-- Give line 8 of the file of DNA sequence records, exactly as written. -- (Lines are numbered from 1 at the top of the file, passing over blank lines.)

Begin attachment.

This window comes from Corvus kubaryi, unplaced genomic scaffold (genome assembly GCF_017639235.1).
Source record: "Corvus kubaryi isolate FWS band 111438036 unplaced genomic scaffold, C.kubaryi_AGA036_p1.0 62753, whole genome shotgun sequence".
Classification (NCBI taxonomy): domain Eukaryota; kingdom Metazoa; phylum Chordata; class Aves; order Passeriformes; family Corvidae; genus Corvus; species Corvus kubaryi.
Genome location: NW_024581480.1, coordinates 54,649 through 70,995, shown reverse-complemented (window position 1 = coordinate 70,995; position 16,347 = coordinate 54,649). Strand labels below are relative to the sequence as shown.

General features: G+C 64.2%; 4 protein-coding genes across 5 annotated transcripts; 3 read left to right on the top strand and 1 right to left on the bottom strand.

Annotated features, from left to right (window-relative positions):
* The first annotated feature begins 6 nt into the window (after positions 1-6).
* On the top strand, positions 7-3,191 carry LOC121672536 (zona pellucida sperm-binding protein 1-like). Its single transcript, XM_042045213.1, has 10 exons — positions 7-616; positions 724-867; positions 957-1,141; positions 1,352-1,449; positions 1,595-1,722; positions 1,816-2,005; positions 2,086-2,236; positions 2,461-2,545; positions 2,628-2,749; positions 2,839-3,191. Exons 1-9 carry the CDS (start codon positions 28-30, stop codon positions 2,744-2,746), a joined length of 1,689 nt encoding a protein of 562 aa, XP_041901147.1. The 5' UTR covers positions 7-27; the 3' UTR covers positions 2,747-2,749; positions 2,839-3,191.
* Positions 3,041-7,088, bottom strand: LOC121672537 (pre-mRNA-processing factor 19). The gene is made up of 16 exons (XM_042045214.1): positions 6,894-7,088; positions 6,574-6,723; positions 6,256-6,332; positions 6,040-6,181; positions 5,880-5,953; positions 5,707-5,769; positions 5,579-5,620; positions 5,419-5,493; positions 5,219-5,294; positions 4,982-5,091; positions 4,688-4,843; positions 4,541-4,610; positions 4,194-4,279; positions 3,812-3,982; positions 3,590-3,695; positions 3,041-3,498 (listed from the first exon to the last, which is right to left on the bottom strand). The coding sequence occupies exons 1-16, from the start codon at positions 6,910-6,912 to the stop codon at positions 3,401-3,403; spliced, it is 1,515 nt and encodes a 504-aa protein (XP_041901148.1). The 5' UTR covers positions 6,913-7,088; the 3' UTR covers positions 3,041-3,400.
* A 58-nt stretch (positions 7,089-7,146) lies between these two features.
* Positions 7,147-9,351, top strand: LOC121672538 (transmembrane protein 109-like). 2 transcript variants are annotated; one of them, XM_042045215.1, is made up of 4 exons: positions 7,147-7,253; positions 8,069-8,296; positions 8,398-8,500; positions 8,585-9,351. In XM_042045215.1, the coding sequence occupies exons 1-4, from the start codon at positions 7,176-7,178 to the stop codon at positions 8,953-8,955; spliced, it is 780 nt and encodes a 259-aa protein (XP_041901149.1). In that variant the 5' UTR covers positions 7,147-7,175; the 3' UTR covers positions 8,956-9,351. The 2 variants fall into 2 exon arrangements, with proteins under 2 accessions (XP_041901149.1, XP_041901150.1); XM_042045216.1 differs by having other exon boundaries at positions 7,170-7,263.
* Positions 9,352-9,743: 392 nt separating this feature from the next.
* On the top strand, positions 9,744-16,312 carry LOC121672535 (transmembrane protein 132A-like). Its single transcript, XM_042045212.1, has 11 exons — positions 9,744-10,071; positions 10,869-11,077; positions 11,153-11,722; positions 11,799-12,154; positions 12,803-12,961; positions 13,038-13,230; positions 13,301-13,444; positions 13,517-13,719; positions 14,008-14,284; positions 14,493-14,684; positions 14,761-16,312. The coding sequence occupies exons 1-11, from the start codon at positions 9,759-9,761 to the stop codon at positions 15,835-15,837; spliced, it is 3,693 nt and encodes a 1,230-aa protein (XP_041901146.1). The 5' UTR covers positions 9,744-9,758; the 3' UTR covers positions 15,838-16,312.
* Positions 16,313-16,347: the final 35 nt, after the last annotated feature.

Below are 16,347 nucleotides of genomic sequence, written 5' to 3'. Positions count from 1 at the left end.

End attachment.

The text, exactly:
* On the top strand, positions 7-3,191 carry LOC121672536 (zona pellucida sperm-binding protein 1-like). Its single transcript, XM_042045213.1, has 10 exons — positions 7-616; positions 724-867; positions 957-1,141; positions 1,352-1,449; positions 1,595-1,722; positions 1,816-2,005; positions 2,086-2,236; positions 2,461-2,545; positions 2,628-2,749; positions 2,839-3,191. Exons 1-9 carry the CDS (start codon positions 28-30, stop codon positions 2,744-2,746), a joined length of 1,689 nt encoding a protein of 562 aa, XP_041901147.1. The 5' UTR covers positions 7-27; the 3' UTR covers positions 2,747-2,749; positions 2,839-3,191.